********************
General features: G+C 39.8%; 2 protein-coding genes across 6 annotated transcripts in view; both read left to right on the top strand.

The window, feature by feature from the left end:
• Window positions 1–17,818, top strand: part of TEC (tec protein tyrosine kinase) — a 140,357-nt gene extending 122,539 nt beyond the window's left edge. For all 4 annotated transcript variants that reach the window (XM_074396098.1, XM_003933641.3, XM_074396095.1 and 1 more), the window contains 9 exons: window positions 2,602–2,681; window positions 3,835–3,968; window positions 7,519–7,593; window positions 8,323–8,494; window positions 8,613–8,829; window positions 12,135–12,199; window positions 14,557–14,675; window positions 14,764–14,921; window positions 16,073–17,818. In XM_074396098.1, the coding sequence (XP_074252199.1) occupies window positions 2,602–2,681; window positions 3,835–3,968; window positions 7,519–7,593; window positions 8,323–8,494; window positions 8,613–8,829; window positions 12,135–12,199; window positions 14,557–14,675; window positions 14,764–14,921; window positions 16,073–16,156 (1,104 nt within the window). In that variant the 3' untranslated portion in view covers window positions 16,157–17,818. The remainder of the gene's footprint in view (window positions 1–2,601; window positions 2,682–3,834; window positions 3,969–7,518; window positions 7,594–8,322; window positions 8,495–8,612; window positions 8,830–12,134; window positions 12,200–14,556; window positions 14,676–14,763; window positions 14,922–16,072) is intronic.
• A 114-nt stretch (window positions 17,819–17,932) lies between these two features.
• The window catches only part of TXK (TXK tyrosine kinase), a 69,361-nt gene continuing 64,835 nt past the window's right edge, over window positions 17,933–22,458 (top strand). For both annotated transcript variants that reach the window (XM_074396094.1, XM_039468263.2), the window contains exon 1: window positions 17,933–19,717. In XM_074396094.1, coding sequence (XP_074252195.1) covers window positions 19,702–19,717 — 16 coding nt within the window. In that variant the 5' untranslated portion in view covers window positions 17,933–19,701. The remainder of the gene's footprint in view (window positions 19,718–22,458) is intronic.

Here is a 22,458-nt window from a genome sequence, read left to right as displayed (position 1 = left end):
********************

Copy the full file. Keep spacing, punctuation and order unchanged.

General features: G+C 39.8%; 2 protein-coding genes across 6 annotated transcripts in view; both read left to right on the top strand.

The window, feature by feature from the left end:
• Window positions 1–17,818, top strand: part of TEC (tec protein tyrosine kinase) — a 140,357-nt gene extending 122,539 nt beyond the window's left edge. For all 4 annotated transcript variants that reach the window (XM_074396098.1, XM_003933641.3, XM_074396095.1 and 1 more), the window contains 9 exons: window positions 2,602–2,681; window positions 3,835–3,968; window positions 7,519–7,593; window positions 8,323–8,494; window positions 8,613–8,829; window positions 12,135–12,199; window positions 14,557–14,675; window positions 14,764–14,921; window positions 16,073–17,818. In XM_074396098.1, the coding sequence (XP_074252199.1) occupies window positions 2,602–2,681; window positions 3,835–3,968; window positions 7,519–7,593; window positions 8,323–8,494; window positions 8,613–8,829; window positions 12,135–12,199; window positions 14,557–14,675; window positions 14,764–14,921; window positions 16,073–16,156 (1,104 nt within the window). In that variant the 3' untranslated portion in view covers window positions 16,157–17,818. The remainder of the gene's footprint in view (window positions 1–2,601; window positions 2,682–3,834; window positions 3,969–7,518; window positions 7,594–8,322; window positions 8,495–8,612; window positions 8,830–12,134; window positions 12,200–14,556; window positions 14,676–14,763; window positions 14,922–16,072) is intronic.
• A 114-nt stretch (window positions 17,819–17,932) lies between these two features.
• The window catches only part of TXK (TXK tyrosine kinase), a 69,361-nt gene continuing 64,835 nt past the window's right edge, over window positions 17,933–22,458 (top strand). For both annotated transcript variants that reach the window (XM_074396094.1, XM_039468263.2), the window contains exon 1: window positions 17,933–19,717. In XM_074396094.1, coding sequence (XP_074252195.1) covers window positions 19,702–19,717 — 16 coding nt within the window. In that variant the 5' untranslated portion in view covers window positions 17,933–19,701. The remainder of the gene's footprint in view (window positions 19,718–22,458) is intronic.

Here is a 22,458-nt window from a genome sequence, read left to right as displayed (position 1 = left end):